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Weekly Science Obit - The Late-In-Life Recruit

The Secret Life of Scientists and EngineersThe Secret Life of Scientists and Engineers

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Renowned cardiologist Dr. S. Ward Casscells was 54-years old when he had what his wife called “one heck of a midlife crisis.” He left his prestigious post as Vice President of External Affairs and Public Policy at the University of Texas Health Science Center at Houston – and announced that he was joining the army. “In fairness,” his wife said, “I realize you can’t afford a Maserati.”

Casscells had to convince doctors that he was physically able to enlist, having gone through chemotherapy and radiation for prostate cancer. Once approved, he went through basic training at the age of 54. “I haven’t been this tired and intimidated since I was an intern,” he said.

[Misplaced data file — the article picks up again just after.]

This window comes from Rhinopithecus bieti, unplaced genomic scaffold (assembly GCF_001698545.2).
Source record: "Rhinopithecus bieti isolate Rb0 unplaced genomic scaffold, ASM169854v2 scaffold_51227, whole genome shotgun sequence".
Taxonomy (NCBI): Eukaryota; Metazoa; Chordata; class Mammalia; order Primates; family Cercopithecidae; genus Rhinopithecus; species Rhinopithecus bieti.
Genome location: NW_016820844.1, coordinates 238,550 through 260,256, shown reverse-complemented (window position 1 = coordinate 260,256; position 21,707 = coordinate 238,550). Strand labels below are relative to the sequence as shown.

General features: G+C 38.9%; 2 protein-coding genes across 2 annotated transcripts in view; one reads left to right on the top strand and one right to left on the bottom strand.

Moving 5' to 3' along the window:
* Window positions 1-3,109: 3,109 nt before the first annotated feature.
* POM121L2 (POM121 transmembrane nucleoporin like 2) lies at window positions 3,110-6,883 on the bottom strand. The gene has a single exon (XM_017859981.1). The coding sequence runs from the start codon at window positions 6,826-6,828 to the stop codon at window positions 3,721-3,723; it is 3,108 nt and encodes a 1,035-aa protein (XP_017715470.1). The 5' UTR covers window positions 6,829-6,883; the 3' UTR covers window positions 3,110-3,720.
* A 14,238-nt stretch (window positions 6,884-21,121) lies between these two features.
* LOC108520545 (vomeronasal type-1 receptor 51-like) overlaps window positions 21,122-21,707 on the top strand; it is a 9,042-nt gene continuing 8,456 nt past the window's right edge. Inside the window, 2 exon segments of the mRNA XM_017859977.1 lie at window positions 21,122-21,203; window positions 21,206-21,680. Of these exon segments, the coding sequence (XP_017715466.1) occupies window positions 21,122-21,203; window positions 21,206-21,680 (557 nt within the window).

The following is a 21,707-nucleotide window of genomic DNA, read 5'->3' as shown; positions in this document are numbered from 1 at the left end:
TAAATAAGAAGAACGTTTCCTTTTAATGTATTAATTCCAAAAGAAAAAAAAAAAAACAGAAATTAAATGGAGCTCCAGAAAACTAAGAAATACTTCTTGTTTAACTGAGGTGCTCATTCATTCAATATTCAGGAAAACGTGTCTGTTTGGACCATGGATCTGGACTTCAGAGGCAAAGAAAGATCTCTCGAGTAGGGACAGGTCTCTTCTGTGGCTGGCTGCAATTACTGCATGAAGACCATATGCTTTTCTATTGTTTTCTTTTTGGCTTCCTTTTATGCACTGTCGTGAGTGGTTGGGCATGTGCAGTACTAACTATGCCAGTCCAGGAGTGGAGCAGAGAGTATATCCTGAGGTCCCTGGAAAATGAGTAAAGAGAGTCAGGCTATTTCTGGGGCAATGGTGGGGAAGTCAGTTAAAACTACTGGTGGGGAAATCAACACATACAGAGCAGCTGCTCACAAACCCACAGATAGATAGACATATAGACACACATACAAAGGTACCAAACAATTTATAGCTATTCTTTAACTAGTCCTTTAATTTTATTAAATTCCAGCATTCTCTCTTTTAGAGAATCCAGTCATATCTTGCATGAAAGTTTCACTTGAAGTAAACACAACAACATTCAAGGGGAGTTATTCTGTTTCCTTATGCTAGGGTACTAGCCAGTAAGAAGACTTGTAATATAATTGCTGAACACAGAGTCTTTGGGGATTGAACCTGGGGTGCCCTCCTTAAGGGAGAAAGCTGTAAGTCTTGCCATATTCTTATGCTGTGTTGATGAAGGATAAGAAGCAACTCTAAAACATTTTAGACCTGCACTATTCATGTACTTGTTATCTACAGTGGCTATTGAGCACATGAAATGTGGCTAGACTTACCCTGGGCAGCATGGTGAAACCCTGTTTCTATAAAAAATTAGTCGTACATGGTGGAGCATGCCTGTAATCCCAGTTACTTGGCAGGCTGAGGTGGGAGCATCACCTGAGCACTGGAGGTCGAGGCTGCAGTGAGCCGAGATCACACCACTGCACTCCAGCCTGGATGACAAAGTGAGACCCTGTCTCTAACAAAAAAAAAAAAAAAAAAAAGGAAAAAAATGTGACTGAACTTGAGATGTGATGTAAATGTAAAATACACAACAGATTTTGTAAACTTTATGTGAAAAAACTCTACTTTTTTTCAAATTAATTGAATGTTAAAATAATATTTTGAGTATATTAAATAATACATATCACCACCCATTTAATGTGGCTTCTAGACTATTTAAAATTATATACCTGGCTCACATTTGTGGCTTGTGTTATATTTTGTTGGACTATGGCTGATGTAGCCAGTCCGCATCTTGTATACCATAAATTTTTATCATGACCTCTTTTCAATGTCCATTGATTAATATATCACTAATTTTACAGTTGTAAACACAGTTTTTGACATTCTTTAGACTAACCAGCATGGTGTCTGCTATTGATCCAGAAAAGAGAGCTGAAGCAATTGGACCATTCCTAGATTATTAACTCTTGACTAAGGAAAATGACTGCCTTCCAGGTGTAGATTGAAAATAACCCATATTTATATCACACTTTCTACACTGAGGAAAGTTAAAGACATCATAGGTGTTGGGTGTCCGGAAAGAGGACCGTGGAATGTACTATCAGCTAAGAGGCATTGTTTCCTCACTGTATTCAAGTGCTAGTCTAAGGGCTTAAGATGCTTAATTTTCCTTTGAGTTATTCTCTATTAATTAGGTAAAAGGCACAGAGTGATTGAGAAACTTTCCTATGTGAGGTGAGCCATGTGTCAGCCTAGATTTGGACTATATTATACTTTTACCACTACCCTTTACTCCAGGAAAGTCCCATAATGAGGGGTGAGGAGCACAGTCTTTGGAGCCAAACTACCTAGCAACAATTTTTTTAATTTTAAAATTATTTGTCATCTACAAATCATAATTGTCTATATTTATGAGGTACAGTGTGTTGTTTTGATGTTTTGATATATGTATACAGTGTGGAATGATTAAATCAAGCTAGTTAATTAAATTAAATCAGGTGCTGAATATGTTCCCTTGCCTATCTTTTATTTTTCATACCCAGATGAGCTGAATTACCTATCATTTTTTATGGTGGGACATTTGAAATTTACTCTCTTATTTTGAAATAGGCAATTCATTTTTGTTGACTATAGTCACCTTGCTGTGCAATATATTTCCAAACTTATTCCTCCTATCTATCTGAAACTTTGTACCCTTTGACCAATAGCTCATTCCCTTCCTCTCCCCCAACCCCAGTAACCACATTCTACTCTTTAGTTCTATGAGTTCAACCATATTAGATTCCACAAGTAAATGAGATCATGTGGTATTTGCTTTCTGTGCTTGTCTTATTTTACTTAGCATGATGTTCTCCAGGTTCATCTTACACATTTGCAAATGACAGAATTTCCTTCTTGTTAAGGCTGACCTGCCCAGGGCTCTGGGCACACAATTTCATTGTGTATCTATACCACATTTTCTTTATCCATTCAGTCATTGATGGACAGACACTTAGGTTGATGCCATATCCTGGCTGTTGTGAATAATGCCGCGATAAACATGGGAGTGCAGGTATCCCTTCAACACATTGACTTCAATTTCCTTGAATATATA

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During his years of service, Dr. Casscells fought for better healthcare for veterans and the enlisted. He came under fire during an ambush in Iraq. And he wrote a book about medics who were killed in Iraq and Afghanistan. In 2007, he was appointed Assistant Secretary of Defense (Health Affairs), leading a health and education system with 10 million patients in 100 countries.

Weekly Science Obit - The Late-In-Life Recruit-casscells.jpeg
S. Ward Casscells

All in his final six years.

Outside of his service, Dr. Casscells also helped direct humanitarian relief efforts for both Hurricane Katrina and the 2004 Asian tsunami, and developed new techniques for detecting heart attacks early.

Find out more about Dr. Casscells in his New York Times Obituary.

Original funding for "The Secret Life of Scientists and Engineers" was provided by the Alfred P. Sloan Foundation.